This invitation to listeners to receive and respond to the environments around them echoes many visual artists, from Robert Rauschenberg’s famous White Paintings to many of the artists represented in What Absence is Made Of. When I returned to the galleries, I found sound defined by silence as codified by Cage reverberating throughout the Hirshhorn exhibit. Blank, drifting papers that randomly yet regularly fill the gallery space in Ann Hamilton’s at hand (2001, which was on exhibit until February 2018) create a gentle musical rhythm. Hamilton encourages participants to listen to the silence of paper falling through air, but the silence of their falling is itself defined by the sounds of the gallery space: the same kinds of white noise that define Cage’s 4’33”. Silence also invades Ed Atkins’ Safe Conduct (2016), a three-channel video installation with 5.1 surround sound. The work parodies airport security instruction videos, and the infectious melody from Maurice Ravel’s Bolero (1928) fills the sound-proof walls. The silence that follows its eventual crescendo of musical hysteria seems welcome, even cathartic. Yet the music’s juxtaposition against the violence the avatar experiences operates as its own kind of deafness, like an indifferent silence. The music’s presence defines the absence of the avatar’s own humanity—again exploring the question of what does absence sound like.

 

Photography by Lee Stalsworth and Cathy Carver. Hirshhorn Museum and Sculpture Garden, Smithsonian Institution, Washington, DC. Ann Hamilton. at hand. 2001. Six paper dropping mechanisms, three air compressors, 16 speakers, sound recording, programmed sound equipment, motion sensors and paper. Mixed media sound installation, dimensions variable. Joseph H. Hirshhorn Purchase Fund, 2002.

 

Cage’s score for 4’33” prefigures many of the ideas suggested throughout What Absence is Made Of. The original manuscript is lost, but researchers to the Hirshhorn Museum and Sculpture Garden Library can view reconstructions of the score, as well as sequels and derivatives in Sounds like silence : John Cage – 4’33” – silence today – 1912, 1952, 2012, the catalog for a 2012 retrospective on the composition. Empty staves seem but ghostly images whose absence of notes nevertheless conjure sound—in its many guises—as mementos of past experience. The included meter and time markings seem almost arbitrary. These notations define otherwise empty space, much like Fred Sandback’s Untitled (Sculptural Study, Twelve-part Vertical Construction) (1990), also included in What Absence is Made Of. For 4’33” in particular, a score empty of written notes similarly engages in the “pedestrian space,” as Sandback called it, of ordinary life. Participants are again encouraged to pay attention to their everyday surroundings, whether they be visual or sonic. From this perspective, absence may sound louder than you ever thought.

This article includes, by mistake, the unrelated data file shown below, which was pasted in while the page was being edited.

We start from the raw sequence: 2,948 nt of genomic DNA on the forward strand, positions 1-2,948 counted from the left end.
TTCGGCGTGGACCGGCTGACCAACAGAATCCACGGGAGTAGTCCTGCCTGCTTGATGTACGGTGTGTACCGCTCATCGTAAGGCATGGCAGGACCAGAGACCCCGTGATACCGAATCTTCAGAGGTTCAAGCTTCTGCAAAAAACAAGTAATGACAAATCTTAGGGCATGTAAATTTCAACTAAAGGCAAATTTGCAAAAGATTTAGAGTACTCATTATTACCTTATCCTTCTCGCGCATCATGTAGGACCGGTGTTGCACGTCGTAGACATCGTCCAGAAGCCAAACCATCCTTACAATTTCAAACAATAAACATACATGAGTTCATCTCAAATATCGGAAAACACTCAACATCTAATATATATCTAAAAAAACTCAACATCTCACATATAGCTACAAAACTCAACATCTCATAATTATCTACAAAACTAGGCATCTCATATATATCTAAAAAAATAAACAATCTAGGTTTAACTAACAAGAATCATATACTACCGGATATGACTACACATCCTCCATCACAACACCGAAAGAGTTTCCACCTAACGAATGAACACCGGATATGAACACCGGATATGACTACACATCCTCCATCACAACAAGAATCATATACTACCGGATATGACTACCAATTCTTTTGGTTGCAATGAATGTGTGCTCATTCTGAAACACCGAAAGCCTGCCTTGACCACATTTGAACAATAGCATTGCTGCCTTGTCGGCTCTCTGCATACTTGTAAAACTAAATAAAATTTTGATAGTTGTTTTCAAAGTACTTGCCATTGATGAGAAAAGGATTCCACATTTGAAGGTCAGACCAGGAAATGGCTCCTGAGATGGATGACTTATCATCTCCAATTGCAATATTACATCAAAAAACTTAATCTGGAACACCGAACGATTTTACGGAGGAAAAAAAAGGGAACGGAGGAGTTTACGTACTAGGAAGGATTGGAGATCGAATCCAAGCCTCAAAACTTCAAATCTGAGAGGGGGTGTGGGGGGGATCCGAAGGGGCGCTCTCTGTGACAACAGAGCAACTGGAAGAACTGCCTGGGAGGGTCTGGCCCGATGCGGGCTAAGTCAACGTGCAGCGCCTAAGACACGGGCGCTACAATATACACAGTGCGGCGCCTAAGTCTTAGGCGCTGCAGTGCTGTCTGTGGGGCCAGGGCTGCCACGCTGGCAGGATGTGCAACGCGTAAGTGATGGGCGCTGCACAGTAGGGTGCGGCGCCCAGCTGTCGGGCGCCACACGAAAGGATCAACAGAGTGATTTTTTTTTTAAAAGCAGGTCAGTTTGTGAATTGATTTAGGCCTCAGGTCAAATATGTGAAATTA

Photography by Lee Stalsworth. Hirshhorn Museum and Sculpture Garden, Smithsonian Institution, Washington, DC. Fred Sandback, Untitled (Sculptural Study, Twelve-part Vertical Construction), c. 1990. Acrylic yarn dimensions variable. Holenia Purchase Fund, in memory of Joseph H. Hirshhorn, with an anonymous gift in honor of the curators of the Hirshhorn, 2009.

 

 

Further reading available at the Hirshhorn Library:

Kostelanetz, Richard (ed.). John Cage (New York: Praeger, 1970).

Cage, John, et al. The Guests Go in to Supper (Oakland, Calif.: Burning Books, 1986).

Ferguson, Russell (ed.) Rolywholyover, A Circus (John Cage) (Los Angeles: Museum of Contemporary Art; New York : [Distributed by] Rizzoli [International Publications], 1993).

Gray, David (ed.). Fred Sandback: Vertical Constructions (New York: David Zwirner, 2017).

Simon, Joan. Ann Hamilton : an inventory of objects (New York: Gregory R. Miller & Co., 2006).

Kamps, Toby. Silence (Houtson: The Menil Collection; Berkeley, CA: UC Berkeley Art Museum and Pacific Film Archive; New Haven; London: Yale University Press, 2012).